mysql_set_character_set()Set default character set for current connection
mysql_set_local_infile_default()Set the LOAD DATA LOCAL INFILE handler callbacks to their default values
mysql_set_local_infile_handler()Install application-specific LOAD DATA LOCAL INFILE handler callbacks
mysql_set_server_option()Sets an option for the connection (like multi-statements)
mysql_sqlstate()Returns the SQLSTATE error code for the last error
mysql_shutdown()Shuts down the database server
mysql_ssl_set()Prepare to establish SSL connection to server
mysql_stat()Returns the server status as a string
mysql_store_result()Retrieves a complete result set to the client
mysql_thread_end()Finalize thread handler
mysql_thread_id()Returns the current thread ID
mysql_thread_init()Initialize thread handler
mysql_thread_safe()Returns 1 if the clients are compiled as thread-safe
mysql_use_result()Initiates a row-by-row result set retrieval
mysql_warning_count()Returns the warning count for the previous SQL statement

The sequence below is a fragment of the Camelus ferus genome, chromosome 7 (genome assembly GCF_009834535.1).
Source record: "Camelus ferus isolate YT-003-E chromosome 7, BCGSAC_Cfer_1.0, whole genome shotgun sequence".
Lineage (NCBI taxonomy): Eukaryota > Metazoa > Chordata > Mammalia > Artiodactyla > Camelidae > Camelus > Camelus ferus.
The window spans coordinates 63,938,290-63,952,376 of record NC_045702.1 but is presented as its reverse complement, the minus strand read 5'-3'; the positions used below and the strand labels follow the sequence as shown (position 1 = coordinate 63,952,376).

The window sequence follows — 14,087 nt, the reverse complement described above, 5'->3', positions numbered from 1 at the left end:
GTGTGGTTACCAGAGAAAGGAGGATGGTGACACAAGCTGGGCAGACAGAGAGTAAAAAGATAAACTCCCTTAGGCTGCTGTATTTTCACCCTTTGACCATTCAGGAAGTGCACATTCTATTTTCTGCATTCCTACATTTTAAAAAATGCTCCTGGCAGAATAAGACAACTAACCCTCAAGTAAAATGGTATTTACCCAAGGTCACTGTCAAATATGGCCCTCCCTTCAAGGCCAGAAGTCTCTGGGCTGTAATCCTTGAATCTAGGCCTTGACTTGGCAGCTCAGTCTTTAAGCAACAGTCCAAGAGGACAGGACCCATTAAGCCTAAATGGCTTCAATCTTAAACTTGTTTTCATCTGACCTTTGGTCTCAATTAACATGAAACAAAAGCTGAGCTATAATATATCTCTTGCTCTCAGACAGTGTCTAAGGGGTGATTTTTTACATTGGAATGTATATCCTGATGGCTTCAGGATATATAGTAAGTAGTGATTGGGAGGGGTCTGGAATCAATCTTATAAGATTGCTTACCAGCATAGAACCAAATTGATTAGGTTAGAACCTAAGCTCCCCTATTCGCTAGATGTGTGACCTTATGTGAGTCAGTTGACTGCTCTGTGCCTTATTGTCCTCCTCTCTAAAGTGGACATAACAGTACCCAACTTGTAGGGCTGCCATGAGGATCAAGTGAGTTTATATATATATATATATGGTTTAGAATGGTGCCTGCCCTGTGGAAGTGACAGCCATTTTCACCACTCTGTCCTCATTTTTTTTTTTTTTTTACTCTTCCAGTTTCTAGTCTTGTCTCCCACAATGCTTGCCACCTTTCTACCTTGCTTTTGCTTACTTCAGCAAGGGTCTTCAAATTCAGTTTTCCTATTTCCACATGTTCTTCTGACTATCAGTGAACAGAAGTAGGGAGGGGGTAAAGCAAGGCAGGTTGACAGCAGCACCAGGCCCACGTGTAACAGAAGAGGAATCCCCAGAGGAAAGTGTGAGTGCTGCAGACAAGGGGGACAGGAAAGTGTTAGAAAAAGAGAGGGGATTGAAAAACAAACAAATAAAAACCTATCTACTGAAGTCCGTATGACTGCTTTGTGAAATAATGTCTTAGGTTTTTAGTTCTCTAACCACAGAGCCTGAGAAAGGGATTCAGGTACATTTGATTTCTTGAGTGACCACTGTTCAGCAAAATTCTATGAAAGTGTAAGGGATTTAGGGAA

Application programs should use this general outline for interacting with MySQL:

  1. Initialize the MySQL library by calling mysql_library_init(). This function exists in both the libmysqlclient C client library and the libmysqld embedded server library, so it is used whether you build a regular client program by linking with the -libmysqlclient flag, or an embedded server application by linking with the -libmysqld flag.

  2. Initialize a connection handler by calling mysql_init() and connect to the server by calling mysql_real_connect().

  3. Issue SQL statements and process their results. (The following discussion provides more information about how to do this.)